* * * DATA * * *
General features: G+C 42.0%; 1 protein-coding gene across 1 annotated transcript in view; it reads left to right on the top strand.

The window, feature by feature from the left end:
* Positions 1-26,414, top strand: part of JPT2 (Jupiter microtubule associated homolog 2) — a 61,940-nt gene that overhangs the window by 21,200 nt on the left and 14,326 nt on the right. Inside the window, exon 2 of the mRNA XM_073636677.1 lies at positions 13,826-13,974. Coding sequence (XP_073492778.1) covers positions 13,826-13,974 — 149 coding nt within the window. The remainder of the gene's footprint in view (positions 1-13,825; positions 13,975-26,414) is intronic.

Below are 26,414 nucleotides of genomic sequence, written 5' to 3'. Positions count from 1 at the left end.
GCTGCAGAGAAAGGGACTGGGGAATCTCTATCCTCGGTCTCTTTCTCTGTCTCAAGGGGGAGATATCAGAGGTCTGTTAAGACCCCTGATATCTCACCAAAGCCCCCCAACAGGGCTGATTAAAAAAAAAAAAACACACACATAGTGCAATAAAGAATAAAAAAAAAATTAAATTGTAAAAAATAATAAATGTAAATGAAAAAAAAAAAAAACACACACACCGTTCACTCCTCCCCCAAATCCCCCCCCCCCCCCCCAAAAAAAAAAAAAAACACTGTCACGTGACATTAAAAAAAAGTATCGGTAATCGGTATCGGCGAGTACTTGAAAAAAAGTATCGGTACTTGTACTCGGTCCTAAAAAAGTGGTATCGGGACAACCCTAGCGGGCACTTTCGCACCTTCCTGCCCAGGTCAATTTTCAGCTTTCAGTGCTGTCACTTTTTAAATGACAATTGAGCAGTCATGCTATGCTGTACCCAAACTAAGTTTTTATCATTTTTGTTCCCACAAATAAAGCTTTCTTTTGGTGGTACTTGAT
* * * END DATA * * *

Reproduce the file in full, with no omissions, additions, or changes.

General features: G+C 42.0%; 1 protein-coding gene across 1 annotated transcript in view; it reads left to right on the top strand.

The window, feature by feature from the left end:
* Positions 1-26,414, top strand: part of JPT2 (Jupiter microtubule associated homolog 2) — a 61,940-nt gene that overhangs the window by 21,200 nt on the left and 14,326 nt on the right. Inside the window, exon 2 of the mRNA XM_073636677.1 lies at positions 13,826-13,974. Coding sequence (XP_073492778.1) covers positions 13,826-13,974 — 149 coding nt within the window. The remainder of the gene's footprint in view (positions 1-13,825; positions 13,975-26,414) is intronic.

Below are 26,414 nucleotides of genomic sequence, written 5' to 3'. Positions count from 1 at the left end.
GCTGCAGAGAAAGGGACTGGGGAATCTCTATCCTCGGTCTCTTTCTCTGTCTCAAGGGGGAGATATCAGAGGTCTGTTAAGACCCCTGATATCTCACCAAAGCCCCCCAACAGGGCTGATTAAAAAAAAAAAAACACACACATAGTGCAATAAAGAATAAAAAAAAAATTAAATTGTAAAAAATAATAAATGTAAATGAAAAAAAAAAAAAACACACACACCGTTCACTCCTCCCCCAAATCCCCCCCCCCCCCCCCAAAAAAAAAAAAAAACACTGTCACGTGACATTAAAAAAAAGTATCGGTAATCGGTATCGGCGAGTACTTGAAAAAAAGTATCGGTACTTGTACTCGGTCCTAAAAAAGTGGTATCGGGACAACCCTAGCGGGCACTTTCGCACCTTCCTGCCCAGGTCAATTTTCAGCTTTCAGTGCTGTCACTTTTTAAATGACAATTGAGCAGTCATGCTATGCTGTACCCAAACTAAGTTTTTATCATTTTTGTTCCCACAAATAAAGCTTTCTTTTGGTGGTACTTGAT